McCain pads out his article with a few personal details about Rachel’s husband, even though this has nothing to do with anything, and there’s the revelation that she and her husband donated to the Obama campaign. It’s a bizarre attack: Tabachnick doesn’t claim personal authority or to have inside information – readers can follow the links she provides and decide for themselves whether she has fairly characterised the Christian Right figures she discusses. Her personal background and unsurprising progressive political views are not of wider interest.

But what about TTA‘s funding? I also write the occasional piece for the website – has Bruce been keeping back brown envelopes stashed full of Soros dollars that I’m owed? Alas no, as Bruce explains here:

Let me clear up the mystery, as to Robert Stacy McCain’s breathless question, “Who’s paying the bills at”

The answer is rather dull, really. I’ve paid the bills for most of the web site’s existence. The hosting fee is about $26 a month, and Talk2action contributors aren’t paid for their contributions.

Robert Stacy McCain and I have had a bit of back and forth at The American Spectator. In the exchange, he accuses me of unfairly saddling John McCain with John Hagee. I respond. And, R.S. McCain suggests that my highlighting of Lou Engle is unfair because he’s a very obscure evangelist. I respond. Your readers can find the exchange in the comment section here:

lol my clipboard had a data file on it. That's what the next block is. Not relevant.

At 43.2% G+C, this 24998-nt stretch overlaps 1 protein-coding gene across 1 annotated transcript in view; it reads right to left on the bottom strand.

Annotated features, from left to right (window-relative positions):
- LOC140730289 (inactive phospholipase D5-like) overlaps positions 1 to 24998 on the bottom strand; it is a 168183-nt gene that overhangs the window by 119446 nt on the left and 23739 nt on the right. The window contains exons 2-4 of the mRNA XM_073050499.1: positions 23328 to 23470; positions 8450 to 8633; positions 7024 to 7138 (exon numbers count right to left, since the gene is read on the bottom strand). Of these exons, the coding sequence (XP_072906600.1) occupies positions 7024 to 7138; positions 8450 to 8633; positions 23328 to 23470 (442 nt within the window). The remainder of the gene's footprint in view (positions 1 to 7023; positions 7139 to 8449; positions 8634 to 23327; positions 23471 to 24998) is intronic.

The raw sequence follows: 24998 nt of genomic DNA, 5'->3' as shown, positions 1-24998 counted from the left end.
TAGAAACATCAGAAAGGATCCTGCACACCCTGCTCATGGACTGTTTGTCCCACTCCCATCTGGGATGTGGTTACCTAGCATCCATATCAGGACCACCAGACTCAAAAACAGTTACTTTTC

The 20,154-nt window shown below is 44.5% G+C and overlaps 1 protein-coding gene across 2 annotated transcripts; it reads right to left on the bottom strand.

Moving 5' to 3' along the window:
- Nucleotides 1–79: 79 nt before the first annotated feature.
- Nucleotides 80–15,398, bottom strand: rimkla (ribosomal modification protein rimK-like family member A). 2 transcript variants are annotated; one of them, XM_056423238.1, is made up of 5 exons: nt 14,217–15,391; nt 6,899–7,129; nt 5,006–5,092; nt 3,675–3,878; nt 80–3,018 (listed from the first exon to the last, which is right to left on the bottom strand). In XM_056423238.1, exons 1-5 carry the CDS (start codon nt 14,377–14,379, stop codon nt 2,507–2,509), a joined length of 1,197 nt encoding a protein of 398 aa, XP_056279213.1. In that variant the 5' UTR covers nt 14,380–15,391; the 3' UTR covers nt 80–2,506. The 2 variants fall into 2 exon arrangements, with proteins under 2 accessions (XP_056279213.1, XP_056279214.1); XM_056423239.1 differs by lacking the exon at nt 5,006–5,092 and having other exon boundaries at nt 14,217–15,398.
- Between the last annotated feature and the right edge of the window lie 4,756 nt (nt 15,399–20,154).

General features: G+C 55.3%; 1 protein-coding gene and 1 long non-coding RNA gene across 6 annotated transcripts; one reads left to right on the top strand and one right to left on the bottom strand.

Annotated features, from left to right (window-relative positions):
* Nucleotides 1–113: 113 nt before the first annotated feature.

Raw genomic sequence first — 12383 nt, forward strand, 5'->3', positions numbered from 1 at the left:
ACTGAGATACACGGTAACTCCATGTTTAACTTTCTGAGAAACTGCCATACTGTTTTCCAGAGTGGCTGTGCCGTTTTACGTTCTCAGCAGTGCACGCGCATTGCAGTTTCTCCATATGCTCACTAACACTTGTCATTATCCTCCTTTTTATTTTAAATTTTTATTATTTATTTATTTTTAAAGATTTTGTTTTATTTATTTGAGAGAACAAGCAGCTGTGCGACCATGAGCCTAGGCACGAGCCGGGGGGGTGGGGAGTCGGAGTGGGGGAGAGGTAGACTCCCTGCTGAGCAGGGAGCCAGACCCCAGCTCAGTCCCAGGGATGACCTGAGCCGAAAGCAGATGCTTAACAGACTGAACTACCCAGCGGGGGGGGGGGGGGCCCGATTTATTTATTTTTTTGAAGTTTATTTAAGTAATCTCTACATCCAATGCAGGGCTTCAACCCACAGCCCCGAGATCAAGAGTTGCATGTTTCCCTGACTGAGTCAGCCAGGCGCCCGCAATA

Bruce Wilson

Chesler shares McCain’s view that noting the excesses of the Christian Right actually means that one supports extremist Islam (I’ve been accused of the same thing):

Perhaps that is the point: To rile your audience up against right wing Christians so they will forget all about Islamist hatred of infidels, opposing Islamic sects, women, and the general practices of Islamic gender and religious apartheid.Perhaps that is the point: To rile your audience up against right wing Christians so they will forget all about Islamist hatred of infidels, opposing Islamic sects, women, and the general practices of Islamic gender and religious apartheid.

My view – if anyone’s interested – is that some people are complacent about Islamic extremism. Legitimate concerns might be dismissed as racism, and some on the “anti-imperialist” left even go so far as to support Islamist groups, either for reasons of political expediency or because “solidarity” has become an unreflecting dogma (not something of which I approve either way). But as with the anti-Communist hysteria of the 1950s, we know that other kinds of extremists and opportunists will seek to use the situation for their own purposes. It makes sense to keep a critical attitude.

Chesler’s poor judgement was in evidence in 2008, when she wrote in support of the British anti-Muslim activist Paul Ray (“Lionheart”). However, she did change her mind once the easy-to-find evidence of his pro-BNP views was brought to her attention. I see that her post on the subject has since been deleted.